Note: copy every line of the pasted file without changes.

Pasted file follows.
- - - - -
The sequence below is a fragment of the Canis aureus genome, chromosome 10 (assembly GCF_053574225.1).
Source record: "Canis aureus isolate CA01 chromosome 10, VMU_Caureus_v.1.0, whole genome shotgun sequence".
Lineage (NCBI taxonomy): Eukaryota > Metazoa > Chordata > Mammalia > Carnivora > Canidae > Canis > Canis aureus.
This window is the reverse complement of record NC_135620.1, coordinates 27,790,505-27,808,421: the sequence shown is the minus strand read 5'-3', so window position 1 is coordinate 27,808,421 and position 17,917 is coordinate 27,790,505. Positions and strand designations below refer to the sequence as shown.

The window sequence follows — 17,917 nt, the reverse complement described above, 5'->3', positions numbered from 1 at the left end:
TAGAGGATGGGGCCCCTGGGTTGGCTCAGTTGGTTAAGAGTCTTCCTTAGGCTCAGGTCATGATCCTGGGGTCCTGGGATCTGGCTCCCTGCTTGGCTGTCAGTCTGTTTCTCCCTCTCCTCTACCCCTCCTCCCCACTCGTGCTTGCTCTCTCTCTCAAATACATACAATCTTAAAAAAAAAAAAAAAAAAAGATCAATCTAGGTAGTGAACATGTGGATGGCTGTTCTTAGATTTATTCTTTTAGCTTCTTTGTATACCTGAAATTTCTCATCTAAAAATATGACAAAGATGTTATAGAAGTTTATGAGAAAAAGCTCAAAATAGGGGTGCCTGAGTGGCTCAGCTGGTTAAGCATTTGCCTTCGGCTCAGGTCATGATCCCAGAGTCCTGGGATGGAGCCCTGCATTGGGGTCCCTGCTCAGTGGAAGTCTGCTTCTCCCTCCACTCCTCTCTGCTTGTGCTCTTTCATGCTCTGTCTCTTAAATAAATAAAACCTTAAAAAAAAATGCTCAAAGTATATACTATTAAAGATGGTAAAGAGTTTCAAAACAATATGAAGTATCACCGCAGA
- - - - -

The sequence below is a fragment of the Canis aureus genome, chromosome 10 (assembly GCF_053574225.1).
Source record: "Canis aureus isolate CA01 chromosome 10, VMU_Caureus_v.1.0, whole genome shotgun sequence".
Lineage (NCBI taxonomy): Eukaryota > Metazoa > Chordata > Mammalia > Carnivora > Canidae > Canis > Canis aureus.
This window is the reverse complement of record NC_135620.1, coordinates 27,790,505-27,808,421: the sequence shown is the minus strand read 5'-3', so window position 1 is coordinate 27,808,421 and position 17,917 is coordinate 27,790,505. Positions and strand designations below refer to the sequence as shown.

The window sequence follows — 17,917 nt, the reverse complement described above, 5'->3', positions numbered from 1 at the left end:
TAGAGGATGGGGCCCCTGGGTTGGCTCAGTTGGTTAAGAGTCTTCCTTAGGCTCAGGTCATGATCCTGGGGTCCTGGGATCTGGCTCCCTGCTTGGCTGTCAGTCTGTTTCTCCCTCTCCTCTACCCCTCCTCCCCACTCGTGCTTGCTCTCTCTCTCAAATACATACAATCTTAAAAAAAAAAAAAAAAAAAGATCAATCTAGGTAGTGAACATGTGGATGGCTGTTCTTAGATTTATTCTTTTAGCTTCTTTGTATACCTGAAATTTCTCATCTAAAAATATGACAAAGATGTTATAGAAGTTTATGAGAAAAAGCTCAAAATAGGGGTGCCTGAGTGGCTCAGCTGGTTAAGCATTTGCCTTCGGCTCAGGTCATGATCCCAGAGTCCTGGGATGGAGCCCTGCATTGGGGTCCCTGCTCAGTGGAAGTCTGCTTCTCCCTCCACTCCTCTCTGCTTGTGCTCTTTCATGCTCTGTCTCTTAAATAAATAAAACCTTAAAAAAAAATGCTCAAAGTATATACTATTAAAGATGGTAAAGAGTTTCAAAACAATATGAAGTATCACCGCAGA